Ko nga tohu tena a taku tupuna a Kupe
Nana i whakatomene Titapua
Ka toreke ia te whenua—e.

When performing haka the performers always vie with each other as to who shall give the best rendering, and many traditions are extant as to young women being captivated by the grace of movement displayed by men in these dances. For the whare tapere was the place where the young people met together in former times to pass the evening in various amusements, after the labours of the day were over. Elderly people would also be present, and some of them would take part in games or haka. I have seen an old native of seventy unable to resist the fascinations of a haka, and throw off his blanket and join in.

The words of a haka are either sung by all the performers, or, in some cases, the fugleman leads off for a line or two and the others join in as a kind of chorus, as we have shown. The term “haka,” is applied to both the dance and the song which accompanies it. The time for the various motions appears to be taken from the song.

The following haka is one of a type known as a manawa wera, which were sung and danced on the return of an unsuccessful war-party. As the defeated warriors marched into the village home they were met by a band of people, principally women, dressed in old disreputable garments (the sackcloth and ashes of the Maori), who pranced before them and indulged in those violent energetic movements termed “whākapi” or “pikari,” the emitting of most distressing grunts, and the exhibiting of the whites of the eyes. They would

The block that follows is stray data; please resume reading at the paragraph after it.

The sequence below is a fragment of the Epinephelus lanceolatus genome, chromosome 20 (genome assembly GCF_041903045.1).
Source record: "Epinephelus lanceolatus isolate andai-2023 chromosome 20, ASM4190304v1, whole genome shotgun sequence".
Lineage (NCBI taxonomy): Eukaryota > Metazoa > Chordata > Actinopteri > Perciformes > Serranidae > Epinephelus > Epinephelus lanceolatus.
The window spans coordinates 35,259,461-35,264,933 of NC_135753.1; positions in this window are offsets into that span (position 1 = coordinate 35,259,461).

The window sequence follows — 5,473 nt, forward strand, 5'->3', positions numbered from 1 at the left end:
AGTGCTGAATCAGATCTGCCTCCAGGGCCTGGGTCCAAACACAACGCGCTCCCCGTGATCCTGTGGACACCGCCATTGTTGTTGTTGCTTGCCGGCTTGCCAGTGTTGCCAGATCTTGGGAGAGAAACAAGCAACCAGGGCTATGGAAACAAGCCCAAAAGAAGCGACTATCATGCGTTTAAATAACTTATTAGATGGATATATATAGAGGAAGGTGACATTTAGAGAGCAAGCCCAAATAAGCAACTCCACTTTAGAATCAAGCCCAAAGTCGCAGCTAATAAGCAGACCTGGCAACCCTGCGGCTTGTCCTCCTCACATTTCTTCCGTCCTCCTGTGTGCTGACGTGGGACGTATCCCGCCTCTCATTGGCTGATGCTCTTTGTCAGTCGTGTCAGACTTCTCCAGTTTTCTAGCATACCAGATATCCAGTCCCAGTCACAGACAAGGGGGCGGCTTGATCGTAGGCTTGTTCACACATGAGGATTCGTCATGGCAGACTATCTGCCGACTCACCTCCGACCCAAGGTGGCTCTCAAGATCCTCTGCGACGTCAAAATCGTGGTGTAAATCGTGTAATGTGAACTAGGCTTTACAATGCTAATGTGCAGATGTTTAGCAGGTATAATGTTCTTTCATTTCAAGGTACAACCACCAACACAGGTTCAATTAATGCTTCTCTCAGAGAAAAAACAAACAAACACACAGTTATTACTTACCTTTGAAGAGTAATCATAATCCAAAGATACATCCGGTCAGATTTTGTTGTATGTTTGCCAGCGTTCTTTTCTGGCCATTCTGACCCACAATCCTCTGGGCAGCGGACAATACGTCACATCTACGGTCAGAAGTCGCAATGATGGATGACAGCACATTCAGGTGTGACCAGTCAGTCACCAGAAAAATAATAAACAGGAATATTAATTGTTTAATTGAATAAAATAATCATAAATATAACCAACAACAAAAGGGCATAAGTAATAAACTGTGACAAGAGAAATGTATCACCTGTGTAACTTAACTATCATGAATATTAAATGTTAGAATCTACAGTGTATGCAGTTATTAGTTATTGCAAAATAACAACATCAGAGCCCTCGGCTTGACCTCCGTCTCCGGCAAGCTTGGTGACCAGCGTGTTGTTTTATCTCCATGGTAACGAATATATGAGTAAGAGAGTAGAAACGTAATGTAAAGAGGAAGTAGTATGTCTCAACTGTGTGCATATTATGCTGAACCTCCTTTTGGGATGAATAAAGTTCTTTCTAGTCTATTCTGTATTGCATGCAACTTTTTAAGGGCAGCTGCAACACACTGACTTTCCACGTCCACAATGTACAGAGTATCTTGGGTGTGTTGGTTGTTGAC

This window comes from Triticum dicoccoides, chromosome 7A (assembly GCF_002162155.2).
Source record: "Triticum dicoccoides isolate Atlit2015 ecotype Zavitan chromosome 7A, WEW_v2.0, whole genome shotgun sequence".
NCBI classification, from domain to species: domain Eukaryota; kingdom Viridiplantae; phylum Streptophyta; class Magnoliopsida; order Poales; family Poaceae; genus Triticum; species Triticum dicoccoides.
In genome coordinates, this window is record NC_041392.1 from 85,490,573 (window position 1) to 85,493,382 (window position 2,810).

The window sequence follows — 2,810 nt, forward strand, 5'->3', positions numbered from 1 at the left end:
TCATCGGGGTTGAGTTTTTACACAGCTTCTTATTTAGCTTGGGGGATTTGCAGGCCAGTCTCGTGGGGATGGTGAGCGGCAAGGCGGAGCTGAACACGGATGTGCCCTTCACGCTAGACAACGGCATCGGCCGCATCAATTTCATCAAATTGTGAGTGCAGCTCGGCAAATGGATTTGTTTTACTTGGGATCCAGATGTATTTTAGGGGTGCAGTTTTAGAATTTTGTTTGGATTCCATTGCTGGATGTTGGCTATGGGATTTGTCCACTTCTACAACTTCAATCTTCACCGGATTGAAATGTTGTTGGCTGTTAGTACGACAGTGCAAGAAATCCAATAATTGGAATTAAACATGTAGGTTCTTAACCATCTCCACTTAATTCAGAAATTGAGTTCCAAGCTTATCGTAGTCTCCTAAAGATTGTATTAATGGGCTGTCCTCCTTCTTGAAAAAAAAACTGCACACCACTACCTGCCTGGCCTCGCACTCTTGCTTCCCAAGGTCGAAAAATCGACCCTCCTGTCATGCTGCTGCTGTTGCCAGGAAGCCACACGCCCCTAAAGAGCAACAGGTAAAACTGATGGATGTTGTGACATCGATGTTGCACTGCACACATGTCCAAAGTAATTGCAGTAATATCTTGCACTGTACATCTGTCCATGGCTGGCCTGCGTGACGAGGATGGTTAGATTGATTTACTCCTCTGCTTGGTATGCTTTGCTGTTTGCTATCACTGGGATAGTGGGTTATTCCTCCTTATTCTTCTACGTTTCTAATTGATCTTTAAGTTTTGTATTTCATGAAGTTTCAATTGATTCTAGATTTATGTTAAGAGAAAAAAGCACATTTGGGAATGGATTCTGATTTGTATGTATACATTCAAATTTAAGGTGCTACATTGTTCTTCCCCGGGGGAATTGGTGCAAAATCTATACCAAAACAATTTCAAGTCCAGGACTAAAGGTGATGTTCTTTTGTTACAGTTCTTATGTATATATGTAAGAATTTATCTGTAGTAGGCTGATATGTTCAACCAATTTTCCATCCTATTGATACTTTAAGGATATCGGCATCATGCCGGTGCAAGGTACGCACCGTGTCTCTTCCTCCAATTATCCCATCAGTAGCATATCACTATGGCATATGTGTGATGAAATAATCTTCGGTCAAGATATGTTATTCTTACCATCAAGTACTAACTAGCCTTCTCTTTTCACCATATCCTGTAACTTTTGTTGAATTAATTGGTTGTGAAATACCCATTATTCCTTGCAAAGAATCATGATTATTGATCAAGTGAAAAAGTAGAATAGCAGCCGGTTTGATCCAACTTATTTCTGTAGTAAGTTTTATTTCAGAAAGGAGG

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perform and sing the haka, which, with the above performances, denoted grief for those slain and anger against the hapless who had lost the day and returned alive. Such is the manawa wera, or seared heart.

Te kotiritiri, te kotaratara, o tai, o huki, o hope—e
Whakatitaha rawa te waha o te kupenga ki uta
Kia tairi—a-ha-ha!
Hoki mai, hoki mai—e
Kia kawea koe ki tera whenua
Ki era tangata,
Nana i ki mai
Uhi! Uhi!—e-e

Another class of haka are those repeated while playing certain games, as we shall see anon. Others, again, are juvenile jingles repeated by children for their own amusement. The following are samples of such:—


No wai te waka e rere i waho i te moana
No Kari-momona te wawata tiko tata.


Tikina kotatia te waka o nga tamariki
Kai te hoko titi, kai te hoko tata
E ka poroporo mai hoki
Te poro ki to tehe.


Po kaka, tahuna mai he rama
Kia marama a Pipora tatutatu na
Tĕkĕrĕ! Takere! Takere!

The following are specimens of modern haka. They were composed and sung, with the usual wild gestures, by the Tuhoe Tribe when the Land Commission first sat at Te Whaiti and the long battle commenced for the possession of that land:—

Te tangi mai a te ika nei, a te poraka
Ku-keke-keke a Tuboe ki Te Whaiti!
Kai a Raharuhi te paenga mai o te ure putete
Te huruhuru a e apu ra i te kirikiri tai—e-ha!
Titiro ki runga! titiro ki raro!
Titiro ki te mana motuhake e rere mai nei—e!
Hihi ana mai te pene a te Komihana!
A hihi ana mai! Aue!

In the above Tuhoe compare their descent on Te Whaiti, in order to establish claims by conquest and mana, with the appearance and rapid increase of the frog, which has only of late reached these parts. In the sixth and seventh lines they call upon their old-time serfs to look up and gaze upon the flag of Tuhoeland, across which runs the legend: “Te mana motuhake mo Tuhoe” (The special mana for the Tuhoe Tribe).